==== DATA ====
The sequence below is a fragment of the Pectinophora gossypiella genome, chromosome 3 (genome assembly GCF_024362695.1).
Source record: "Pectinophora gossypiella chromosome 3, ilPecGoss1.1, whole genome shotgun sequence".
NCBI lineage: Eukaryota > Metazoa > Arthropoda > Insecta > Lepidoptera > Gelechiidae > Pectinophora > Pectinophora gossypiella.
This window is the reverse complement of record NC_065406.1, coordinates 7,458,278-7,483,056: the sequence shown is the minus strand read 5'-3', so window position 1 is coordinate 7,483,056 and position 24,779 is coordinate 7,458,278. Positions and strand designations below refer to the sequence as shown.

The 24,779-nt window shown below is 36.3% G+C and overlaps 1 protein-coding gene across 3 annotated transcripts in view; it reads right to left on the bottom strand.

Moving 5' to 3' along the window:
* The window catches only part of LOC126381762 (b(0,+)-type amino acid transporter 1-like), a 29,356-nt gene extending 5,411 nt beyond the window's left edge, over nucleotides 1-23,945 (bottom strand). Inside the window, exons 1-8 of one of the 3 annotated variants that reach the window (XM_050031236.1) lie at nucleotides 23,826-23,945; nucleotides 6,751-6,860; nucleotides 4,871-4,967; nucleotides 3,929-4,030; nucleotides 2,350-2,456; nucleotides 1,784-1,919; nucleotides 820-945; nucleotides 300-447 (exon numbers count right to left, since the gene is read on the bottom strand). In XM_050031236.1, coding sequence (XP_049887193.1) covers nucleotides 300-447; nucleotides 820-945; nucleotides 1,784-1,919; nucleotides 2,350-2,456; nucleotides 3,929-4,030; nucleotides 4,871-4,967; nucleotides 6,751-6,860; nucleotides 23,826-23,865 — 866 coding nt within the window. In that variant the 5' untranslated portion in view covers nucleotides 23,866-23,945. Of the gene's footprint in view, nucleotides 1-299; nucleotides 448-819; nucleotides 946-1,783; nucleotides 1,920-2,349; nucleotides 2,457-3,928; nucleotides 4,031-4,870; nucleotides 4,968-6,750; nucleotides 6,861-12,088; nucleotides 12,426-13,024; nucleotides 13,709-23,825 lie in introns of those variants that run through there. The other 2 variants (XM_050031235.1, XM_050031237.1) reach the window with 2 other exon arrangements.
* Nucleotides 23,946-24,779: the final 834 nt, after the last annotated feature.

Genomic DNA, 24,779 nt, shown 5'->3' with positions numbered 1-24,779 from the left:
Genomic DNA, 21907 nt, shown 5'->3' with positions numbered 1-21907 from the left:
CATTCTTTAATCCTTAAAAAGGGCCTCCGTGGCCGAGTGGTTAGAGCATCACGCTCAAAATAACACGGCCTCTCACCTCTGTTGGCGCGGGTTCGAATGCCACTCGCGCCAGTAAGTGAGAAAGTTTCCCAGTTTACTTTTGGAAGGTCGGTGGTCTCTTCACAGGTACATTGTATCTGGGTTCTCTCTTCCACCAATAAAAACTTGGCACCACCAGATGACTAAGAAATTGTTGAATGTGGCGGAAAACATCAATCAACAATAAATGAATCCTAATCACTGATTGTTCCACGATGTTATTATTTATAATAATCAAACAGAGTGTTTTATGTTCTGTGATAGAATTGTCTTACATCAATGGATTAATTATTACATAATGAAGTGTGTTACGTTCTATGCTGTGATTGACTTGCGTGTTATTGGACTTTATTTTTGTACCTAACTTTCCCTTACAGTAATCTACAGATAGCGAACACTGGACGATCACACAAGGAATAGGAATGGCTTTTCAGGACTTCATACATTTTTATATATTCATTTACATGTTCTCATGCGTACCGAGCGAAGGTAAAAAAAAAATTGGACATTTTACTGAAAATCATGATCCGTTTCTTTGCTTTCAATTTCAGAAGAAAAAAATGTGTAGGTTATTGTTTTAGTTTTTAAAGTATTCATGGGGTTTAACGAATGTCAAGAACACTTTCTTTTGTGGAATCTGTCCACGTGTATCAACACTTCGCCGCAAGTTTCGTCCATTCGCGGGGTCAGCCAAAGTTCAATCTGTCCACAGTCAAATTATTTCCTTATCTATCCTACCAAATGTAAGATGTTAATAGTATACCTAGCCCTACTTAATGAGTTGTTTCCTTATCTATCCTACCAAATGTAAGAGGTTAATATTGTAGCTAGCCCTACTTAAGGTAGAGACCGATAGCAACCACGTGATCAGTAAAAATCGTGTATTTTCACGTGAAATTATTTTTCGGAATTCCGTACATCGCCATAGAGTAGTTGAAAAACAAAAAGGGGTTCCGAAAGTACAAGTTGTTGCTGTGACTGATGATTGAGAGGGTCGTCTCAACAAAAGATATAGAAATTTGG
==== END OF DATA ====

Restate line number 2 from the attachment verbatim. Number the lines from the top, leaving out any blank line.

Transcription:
Source record: "Pectinophora gossypiella chromosome 3, ilPecGoss1.1, whole genome shotgun sequence".